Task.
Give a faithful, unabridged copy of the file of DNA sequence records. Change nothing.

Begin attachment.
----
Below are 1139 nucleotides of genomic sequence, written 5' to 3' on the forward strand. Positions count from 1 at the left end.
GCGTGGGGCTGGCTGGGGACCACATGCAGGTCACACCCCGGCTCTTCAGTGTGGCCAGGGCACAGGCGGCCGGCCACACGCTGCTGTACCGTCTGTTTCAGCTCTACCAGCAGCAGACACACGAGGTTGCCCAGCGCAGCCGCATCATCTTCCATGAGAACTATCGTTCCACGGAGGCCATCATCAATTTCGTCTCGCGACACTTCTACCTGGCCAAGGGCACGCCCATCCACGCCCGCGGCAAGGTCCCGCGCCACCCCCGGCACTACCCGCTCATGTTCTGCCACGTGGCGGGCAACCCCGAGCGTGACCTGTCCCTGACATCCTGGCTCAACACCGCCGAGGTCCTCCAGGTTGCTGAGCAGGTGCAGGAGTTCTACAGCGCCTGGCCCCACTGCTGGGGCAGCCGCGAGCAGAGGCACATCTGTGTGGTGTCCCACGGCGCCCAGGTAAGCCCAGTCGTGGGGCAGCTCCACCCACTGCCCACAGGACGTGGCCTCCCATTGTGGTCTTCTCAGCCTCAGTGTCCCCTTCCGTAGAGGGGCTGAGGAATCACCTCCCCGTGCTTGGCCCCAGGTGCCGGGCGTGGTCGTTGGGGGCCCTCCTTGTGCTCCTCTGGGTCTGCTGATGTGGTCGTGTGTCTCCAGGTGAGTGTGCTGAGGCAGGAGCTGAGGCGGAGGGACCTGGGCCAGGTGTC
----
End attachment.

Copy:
Below are 1139 nucleotides of genomic sequence, written 5' to 3' on the forward strand. Positions count from 1 at the left end.
GCGTGGGGCTGGCTGGGGACCACATGCAGGTCACACCCCGGCTCTTCAGTGTGGCCAGGGCACAGGCGGCCGGCCACACGCTGCTGTACCGTCTGTTTCAGCTCTACCAGCAGCAGACACACGAGGTTGCCCAGCGCAGCCGCATCATCTTCCATGAGAACTATCGTTCCACGGAGGCCATCATCAATTTCGTCTCGCGACACTTCTACCTGGCCAAGGGCACGCCCATCCACGCCCGCGGCAAGGTCCCGCGCCACCCCCGGCACTACCCGCTCATGTTCTGCCACGTGGCGGGCAACCCCGAGCGTGACCTGTCCCTGACATCCTGGCTCAACACCGCCGAGGTCCTCCAGGTTGCTGAGCAGGTGCAGGAGTTCTACAGCGCCTGGCCCCACTGCTGGGGCAGCCGCGAGCAGAGGCACATCTGTGTGGTGTCCCACGGCGCCCAGGTAAGCCCAGTCGTGGGGCAGCTCCACCCACTGCCCACAGGACGTGGCCTCCCATTGTGGTCTTCTCAGCCTCAGTGTCCCCTTCCGTAGAGGGGCTGAGGAATCACCTCCCCGTGCTTGGCCCCAGGTGCCGGGCGTGGTCGTTGGGGGCCCTCCTTGTGCTCCTCTGGGTCTGCTGATGTGGTCGTGTGTCTCCAGGTGAGTGTGCTGAGGCAGGAGCTGAGGCGGAGGGACCTGGGCCAGGTGTC